2020 Instructions for Schedule CA (540NR) California Adjustments - Nonresidents and Part-Year Residents

References in these instructions are to the Internal Revenue Code (IRC) as of January 1, 2015, and the California Revenue and Taxation Code (R&TC).

What's New

Setting Every Community Up for Retirement Enhancement (SECURE) Act – The SECURE Act was enacted on December 20, 2019. In general, California Revenue and Taxation Code (R&TC) does not conform to the changes. California taxpayers continue to follow the Internal Revenue Code (IRC) as of the specified date of January 1, 2015, with modifications. California law does not conform to the federal provision under the SECURE Act for the expansion of IRC Section 529 qualified tuition program accounts to cover costs associated with registered apprenticeship and qualified education loan repayments. See specific line instructions for more information.

Coronavirus Aid, Relief, and Economic Security (CARES) Act – The federal CARES Act was enacted on March 27, 2020. In general, California Ramp&TC does not conform to the changes. California taxpayers continue to follow the IRC as of the specified date of January 1, 2015, with modifications. California law does not conform to the following federal provisions under the CARES Act:

  • Charitable contribution changes
  • Exclusion for certain employer payment of student loans
  • Business interest limitations
  • Health-savings account changes

California law conforms to the following federal provision under the CARES Act:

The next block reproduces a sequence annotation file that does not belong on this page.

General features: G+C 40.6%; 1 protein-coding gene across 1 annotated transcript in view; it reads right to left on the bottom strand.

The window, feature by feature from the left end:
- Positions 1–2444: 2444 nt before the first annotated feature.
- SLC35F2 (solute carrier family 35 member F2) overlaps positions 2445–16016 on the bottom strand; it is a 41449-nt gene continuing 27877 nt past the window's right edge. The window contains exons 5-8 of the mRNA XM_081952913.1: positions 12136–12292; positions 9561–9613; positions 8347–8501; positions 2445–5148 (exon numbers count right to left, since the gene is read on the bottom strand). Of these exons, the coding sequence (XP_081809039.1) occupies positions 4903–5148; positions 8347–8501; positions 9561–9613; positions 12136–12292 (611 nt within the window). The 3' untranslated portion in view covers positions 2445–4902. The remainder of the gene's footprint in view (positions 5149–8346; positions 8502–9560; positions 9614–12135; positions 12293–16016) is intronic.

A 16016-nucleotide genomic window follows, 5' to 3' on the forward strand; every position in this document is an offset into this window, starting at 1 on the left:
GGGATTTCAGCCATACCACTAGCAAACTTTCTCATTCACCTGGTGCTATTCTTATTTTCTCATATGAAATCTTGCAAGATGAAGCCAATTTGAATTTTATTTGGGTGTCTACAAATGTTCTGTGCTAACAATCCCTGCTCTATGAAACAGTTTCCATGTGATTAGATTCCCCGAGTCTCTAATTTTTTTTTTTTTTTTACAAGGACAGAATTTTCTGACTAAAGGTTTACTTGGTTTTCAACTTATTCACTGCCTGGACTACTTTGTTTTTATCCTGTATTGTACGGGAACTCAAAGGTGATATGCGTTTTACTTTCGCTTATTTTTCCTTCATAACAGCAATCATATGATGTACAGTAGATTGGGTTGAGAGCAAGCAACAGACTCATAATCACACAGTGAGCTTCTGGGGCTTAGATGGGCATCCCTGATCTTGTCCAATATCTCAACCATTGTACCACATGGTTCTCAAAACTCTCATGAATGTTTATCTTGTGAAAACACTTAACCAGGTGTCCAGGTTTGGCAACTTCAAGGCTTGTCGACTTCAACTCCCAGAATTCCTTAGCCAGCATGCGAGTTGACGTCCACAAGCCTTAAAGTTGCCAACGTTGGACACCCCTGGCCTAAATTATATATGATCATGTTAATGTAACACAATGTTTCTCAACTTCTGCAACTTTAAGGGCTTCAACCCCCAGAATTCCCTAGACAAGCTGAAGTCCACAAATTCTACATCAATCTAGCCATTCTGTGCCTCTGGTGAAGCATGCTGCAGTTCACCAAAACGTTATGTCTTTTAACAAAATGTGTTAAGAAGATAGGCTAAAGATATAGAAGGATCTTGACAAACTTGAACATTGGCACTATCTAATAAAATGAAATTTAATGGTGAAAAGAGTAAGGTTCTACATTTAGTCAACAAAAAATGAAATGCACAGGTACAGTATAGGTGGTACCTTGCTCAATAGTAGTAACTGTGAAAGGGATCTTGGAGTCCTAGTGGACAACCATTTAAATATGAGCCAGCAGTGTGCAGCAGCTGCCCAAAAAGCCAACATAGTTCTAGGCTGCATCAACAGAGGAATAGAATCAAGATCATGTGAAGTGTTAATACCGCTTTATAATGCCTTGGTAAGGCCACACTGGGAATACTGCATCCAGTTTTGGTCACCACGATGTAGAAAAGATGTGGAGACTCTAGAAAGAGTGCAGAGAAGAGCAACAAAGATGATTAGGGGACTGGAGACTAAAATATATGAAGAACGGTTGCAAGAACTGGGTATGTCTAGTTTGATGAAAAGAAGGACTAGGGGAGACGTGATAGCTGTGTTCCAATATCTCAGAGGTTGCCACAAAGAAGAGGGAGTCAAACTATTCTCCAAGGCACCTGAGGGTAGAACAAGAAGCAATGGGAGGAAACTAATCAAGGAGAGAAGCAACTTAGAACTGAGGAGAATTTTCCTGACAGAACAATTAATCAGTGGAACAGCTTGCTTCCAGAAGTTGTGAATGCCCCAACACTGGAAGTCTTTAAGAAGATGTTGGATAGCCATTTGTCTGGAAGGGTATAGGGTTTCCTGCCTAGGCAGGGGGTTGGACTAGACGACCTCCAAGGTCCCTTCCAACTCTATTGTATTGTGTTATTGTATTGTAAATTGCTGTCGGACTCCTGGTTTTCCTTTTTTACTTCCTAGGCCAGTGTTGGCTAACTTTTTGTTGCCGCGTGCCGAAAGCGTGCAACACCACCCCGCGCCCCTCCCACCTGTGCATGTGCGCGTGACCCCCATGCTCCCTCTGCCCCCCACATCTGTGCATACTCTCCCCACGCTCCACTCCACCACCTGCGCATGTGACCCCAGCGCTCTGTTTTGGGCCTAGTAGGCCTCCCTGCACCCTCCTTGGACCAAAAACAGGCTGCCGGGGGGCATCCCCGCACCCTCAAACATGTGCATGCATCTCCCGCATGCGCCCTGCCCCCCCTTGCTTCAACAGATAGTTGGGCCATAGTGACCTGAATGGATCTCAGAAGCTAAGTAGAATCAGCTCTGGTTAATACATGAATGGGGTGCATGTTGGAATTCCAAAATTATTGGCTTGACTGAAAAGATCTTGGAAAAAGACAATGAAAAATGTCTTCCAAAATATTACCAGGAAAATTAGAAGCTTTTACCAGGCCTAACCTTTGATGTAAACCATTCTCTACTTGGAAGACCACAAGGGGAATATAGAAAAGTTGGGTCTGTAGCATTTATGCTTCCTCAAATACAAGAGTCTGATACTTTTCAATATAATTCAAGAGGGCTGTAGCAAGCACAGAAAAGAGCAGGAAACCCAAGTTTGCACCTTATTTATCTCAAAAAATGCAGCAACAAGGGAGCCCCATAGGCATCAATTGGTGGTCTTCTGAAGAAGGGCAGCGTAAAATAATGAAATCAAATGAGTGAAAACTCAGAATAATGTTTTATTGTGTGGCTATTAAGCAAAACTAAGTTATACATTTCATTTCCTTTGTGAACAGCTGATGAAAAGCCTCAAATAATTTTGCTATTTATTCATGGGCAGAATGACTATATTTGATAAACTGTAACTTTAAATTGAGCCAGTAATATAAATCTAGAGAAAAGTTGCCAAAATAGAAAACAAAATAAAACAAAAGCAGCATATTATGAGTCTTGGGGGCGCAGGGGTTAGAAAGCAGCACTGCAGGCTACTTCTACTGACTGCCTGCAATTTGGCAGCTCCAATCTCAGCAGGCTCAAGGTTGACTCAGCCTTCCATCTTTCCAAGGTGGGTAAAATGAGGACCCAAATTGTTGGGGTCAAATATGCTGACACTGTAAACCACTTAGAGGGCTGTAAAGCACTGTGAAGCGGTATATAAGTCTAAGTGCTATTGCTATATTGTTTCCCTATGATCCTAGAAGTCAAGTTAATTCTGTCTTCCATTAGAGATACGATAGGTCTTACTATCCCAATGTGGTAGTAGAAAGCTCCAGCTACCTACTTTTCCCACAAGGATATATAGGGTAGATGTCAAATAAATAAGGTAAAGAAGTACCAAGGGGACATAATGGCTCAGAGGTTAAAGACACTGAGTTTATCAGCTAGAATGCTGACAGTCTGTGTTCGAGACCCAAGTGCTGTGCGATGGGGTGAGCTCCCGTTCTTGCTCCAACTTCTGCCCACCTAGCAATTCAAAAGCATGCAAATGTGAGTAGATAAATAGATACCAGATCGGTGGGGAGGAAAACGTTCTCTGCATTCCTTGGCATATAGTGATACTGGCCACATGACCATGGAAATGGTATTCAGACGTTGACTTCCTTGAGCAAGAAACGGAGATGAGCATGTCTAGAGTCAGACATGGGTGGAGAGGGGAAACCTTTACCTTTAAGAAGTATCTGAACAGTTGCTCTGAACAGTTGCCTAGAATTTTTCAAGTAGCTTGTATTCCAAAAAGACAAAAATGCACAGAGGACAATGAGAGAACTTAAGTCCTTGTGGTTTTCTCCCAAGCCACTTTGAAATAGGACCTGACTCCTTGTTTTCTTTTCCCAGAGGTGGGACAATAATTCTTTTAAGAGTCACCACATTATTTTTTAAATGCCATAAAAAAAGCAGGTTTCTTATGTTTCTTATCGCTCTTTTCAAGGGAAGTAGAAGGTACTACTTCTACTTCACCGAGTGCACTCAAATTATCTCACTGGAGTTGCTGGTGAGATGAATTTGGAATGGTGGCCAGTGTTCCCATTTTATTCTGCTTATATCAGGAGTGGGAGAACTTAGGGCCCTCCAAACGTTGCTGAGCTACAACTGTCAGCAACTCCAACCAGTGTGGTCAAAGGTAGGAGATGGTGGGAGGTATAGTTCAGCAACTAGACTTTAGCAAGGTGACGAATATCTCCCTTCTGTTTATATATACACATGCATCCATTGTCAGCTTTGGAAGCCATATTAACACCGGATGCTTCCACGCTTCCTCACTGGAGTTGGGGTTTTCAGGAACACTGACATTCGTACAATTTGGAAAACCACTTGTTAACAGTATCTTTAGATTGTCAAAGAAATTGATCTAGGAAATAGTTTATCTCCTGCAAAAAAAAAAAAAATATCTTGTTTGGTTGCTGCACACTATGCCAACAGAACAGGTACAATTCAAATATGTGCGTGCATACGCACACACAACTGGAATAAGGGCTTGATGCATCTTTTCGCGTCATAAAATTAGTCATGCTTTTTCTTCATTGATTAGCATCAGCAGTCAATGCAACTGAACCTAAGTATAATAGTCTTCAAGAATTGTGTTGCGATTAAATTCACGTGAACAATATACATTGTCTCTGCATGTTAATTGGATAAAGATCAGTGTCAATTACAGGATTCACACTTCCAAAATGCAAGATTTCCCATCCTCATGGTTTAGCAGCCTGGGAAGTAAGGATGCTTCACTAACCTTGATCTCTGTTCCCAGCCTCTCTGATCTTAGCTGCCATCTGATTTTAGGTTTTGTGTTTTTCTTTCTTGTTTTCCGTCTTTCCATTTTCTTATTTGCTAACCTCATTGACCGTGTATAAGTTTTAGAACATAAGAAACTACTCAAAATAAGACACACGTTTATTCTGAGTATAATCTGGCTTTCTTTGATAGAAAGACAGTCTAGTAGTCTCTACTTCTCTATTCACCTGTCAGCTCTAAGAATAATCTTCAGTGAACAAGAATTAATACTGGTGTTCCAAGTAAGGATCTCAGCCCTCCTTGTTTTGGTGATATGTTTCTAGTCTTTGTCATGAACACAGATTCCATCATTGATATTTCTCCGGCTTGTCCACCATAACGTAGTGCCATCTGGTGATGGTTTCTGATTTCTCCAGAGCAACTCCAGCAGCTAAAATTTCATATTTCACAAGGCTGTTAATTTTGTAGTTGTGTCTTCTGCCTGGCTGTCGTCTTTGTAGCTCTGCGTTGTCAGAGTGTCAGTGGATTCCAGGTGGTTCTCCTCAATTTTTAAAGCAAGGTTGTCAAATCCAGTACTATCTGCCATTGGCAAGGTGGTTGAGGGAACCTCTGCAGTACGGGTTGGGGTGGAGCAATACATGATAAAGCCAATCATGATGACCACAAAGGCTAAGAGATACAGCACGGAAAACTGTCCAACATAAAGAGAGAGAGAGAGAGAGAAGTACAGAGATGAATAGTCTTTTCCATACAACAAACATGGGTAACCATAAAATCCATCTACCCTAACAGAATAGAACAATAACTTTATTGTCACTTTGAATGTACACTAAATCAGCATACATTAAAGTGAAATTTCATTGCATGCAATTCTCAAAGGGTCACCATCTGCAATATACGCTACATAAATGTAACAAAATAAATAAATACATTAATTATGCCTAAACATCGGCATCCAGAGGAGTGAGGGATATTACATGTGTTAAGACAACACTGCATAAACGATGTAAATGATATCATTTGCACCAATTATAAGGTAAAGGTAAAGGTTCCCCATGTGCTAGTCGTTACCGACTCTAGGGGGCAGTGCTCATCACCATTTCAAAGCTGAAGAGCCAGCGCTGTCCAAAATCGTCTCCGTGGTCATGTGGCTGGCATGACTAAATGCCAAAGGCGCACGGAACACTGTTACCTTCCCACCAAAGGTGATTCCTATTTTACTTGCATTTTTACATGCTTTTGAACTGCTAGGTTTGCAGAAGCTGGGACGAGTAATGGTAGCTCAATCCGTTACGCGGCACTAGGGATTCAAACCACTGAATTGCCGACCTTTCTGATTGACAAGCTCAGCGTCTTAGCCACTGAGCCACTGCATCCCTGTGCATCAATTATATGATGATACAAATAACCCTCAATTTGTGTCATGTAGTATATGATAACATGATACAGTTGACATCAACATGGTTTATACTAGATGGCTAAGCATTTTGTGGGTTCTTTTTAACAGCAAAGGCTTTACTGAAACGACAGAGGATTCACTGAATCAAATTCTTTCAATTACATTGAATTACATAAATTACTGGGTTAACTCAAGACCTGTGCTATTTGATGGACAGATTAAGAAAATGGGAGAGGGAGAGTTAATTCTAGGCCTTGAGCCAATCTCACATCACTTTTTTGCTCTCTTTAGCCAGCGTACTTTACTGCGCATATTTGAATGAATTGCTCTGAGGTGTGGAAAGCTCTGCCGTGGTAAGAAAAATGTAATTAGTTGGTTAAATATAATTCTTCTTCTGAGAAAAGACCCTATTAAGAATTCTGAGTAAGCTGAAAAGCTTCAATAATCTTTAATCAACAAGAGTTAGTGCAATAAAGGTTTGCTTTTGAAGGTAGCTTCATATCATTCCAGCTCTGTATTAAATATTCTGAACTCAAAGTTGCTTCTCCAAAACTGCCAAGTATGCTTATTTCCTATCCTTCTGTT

• Temporarily increases the amount of loans allowable from a qualified employer plan to $100,000 for coronavirus-related relief and delays by one year the due date for any repayment for an outstanding loan from a qualified employer plan if requirements are met.

The above lists are not intended to be all-inclusive of the federal and state conformities and differences. For more information, see specific line instructions or refer to the R&TC.

Paycheck Protection Program (PPP) Loan Forgiveness - For taxable years beginning on or after January 1, 2020, California provides an exclusion from gross income for covered loan amounts forgiven under the federal CARES Act, Paycheck Protection Program and Health Care Enhancement Act, or the Paycheck Protection Program Flexibility Act of 2020. For more information, see R&TC Section 17131.8.

The Consolidated Appropriations Act, 2021 was signed into federal law on December 27, 2020, allowing deductions for eligible expenses paid for with covered loan amounts that would be or would reasonably be expected to be forgiven under the PPP. California law does not conform to this federal provision. For California purposes, any credit or deduction allowed for any amount paid or incurred should be reduced by the amount of the exclusion allowed under the PPP. For more information, see specific line instructions in Part II, Section B, line 3.

Worker Status: Employees and Independent Contractors – Some individuals may be classified as independent contractors for federal purposes and employees for California purposes, which may also cause changes in how their income and deductions are classified. For more information, see Schedule CA (540NR) specific line instructions in Part II, Section A, line 1; Part II, Section B, line 3; Part II, Section C, line 14 and line 16; and Part III, line 4 .

Rental Real Estate Activities – For taxable years beginning on or after January 1, 2020, the dollar limitation for the offset for rental real estate activities shall not apply to the low income housing credit program. For more information, see R&TC Section 17561(d)(1). Get form FTB 3801-CR, Passive Activity Credit Limitations, for more information.